500 pounds of turkey served at Cool Aid community Christmas dinner

Ricky Sauer and John Henson enjoy a Christmas dinner at Cool Aid’s downtown Victoria community centre. (Shalu Mehta/News Staff)Ricky Sauer and John Henson enjoy a Christmas dinner at Cool Aid’s downtown Victoria community centre. (Shalu Mehta/News Staff)
About 500 pounds of turkey along with traditional Christmas sides were served at Cool Aid’s annual community Christmas dinner. (Shalu Mehta/News Staff) About 500 pounds of turkey along with traditional Christmas sides were served at Cool Aid’s annual community Christmas dinner. (Shalu Mehta/News Staff)
About 500 pounds of turkey along with traditional Christmas sides were served at Cool Aid’s annual community Christmas dinner. (Shalu Mehta/News Staff) About 500 pounds of turkey along with traditional Christmas sides were served at Cool Aid’s annual community Christmas dinner. (Shalu Mehta/News Staff)
About 500 pounds of turkey along with traditional Christmas sides were served at Cool Aid’s annual community Christmas dinner. (Shalu Mehta/News Staff) About 500 pounds of turkey along with traditional Christmas sides were served at Cool Aid’s annual community Christmas dinner. (Shalu Mehta/News Staff)
Caroline George and her mother Ava enjoy their Christmas dinner together at Cool Aid’s community Christmas dinner. (Shalu Mehta/News Staff) Caroline George and her mother Ava enjoy their Christmas dinner together at Cool Aid’s community Christmas dinner. (Shalu Mehta/News Staff)
Caroline George and her mother Ava enjoy their Christmas dinner together at Cool Aid’s community Christmas dinner. (Shalu Mehta/News Staff) Caroline George and her mother Ava enjoy their Christmas dinner together at Cool Aid’s community Christmas dinner. (Shalu Mehta/News Staff)
About 500 pounds of turkey along with traditional Christmas sides were served at Cool Aid’s annual community Christmas dinner. (Shalu Mehta/News Staff) About 500 pounds of turkey along with traditional Christmas sides were served at Cool Aid’s annual community Christmas dinner. (Shalu Mehta/News Staff)
About 500 pounds of turkey along with traditional Christmas sides were served at Cool Aid’s annual community Christmas dinner. (Shalu Mehta/News Staff) About 500 pounds of turkey along with traditional Christmas sides were served at Cool Aid’s annual community Christmas dinner. (Shalu Mehta/News Staff)

Hundreds of community members gathered at Cool Aid’s downtown Victoria community centre on Wednesday for a special holiday meal.

About 500 pounds of turkey alongside all of the traditional Christmas sides were prepared in Cool Aid kitchens for community members to enjoy and share with friends and family.

It was thanks to Sysco Foods, individual donors and many volunteers that this meal was possible.

“We couldn’t do this without the generosity of the community,” said Alan Rycroft, community relations manager with Cool Aid.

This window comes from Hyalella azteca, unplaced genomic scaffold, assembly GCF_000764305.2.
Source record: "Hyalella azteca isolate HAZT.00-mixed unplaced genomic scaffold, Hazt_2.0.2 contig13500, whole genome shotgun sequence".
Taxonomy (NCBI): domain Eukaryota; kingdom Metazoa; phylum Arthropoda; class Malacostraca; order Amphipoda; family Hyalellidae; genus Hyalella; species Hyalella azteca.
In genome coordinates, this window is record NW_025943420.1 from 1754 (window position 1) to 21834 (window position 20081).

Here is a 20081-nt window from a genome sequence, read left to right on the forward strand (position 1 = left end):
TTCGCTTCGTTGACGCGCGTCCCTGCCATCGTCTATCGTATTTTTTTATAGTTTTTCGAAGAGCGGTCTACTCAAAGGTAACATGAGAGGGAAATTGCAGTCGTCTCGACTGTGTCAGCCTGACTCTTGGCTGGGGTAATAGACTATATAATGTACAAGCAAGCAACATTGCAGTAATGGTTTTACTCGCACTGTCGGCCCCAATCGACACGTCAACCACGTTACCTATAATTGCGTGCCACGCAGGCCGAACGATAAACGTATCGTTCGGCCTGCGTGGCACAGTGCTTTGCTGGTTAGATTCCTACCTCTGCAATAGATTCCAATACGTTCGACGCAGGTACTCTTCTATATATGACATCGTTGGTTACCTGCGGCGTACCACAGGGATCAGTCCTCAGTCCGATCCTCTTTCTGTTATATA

The holiday dinner is an annual event that used to be solely for Cool Aid tenants but has since been opened up to others, with about 300 individuals partaking in the dinner.

READ ALSO: Cool Aid Society saves affordable apartment from uncertain future

Rycroft said more people are seen indoors during the holidays due to the cold, wet weather. That means more people might be using Cool Aid’s shelter programs as well. The community centre, for example, converts into a night time shelter to accommodate extra people.

A warm meal that they can enjoy with community members can make all the difference at this time of year, according to Rycroft.

Lori Angelini, manager of philanthropy with Cool Aid, said donations from the community increase around the holidays because people recognize there is greater need for things like good food and holiday cheer.

“It’s overwhelming,” Angelini said.

With 19 locations, Cool Aid is able to bring Christmas dinners to each of the organization’s buildings thanks to generous donations.

“I think because a lot of our clients are very low income and either living in a bachelor or staying in a shelter, there aren’t many opportunities for a community gathering like this,” Angelini said. “So we put a call out so they can enjoy a meal with their family and friends.”

READ ALSO: Captured in time: Cool Aid unveils photos from its 50 years of history

Paul Stewart is a Red Seal chef who went from working in restaurants to working for Cool Aid. He was behind Thursday’s Christmas dinner and has been with the organization for almost three years. He also helps cook thousands of meals a week that are served by Cool Aid at its various locations.

“I typically came up through restaurants and catering and I always sort of felt like something was missing…you’re just basically cooking for people with a lot of money essentially,” Stewart said. “The rewards to me are greater now…this matters more to me. This has more of a human connection. They’re genuinely happy…this might be the only time they have a hot meal today.”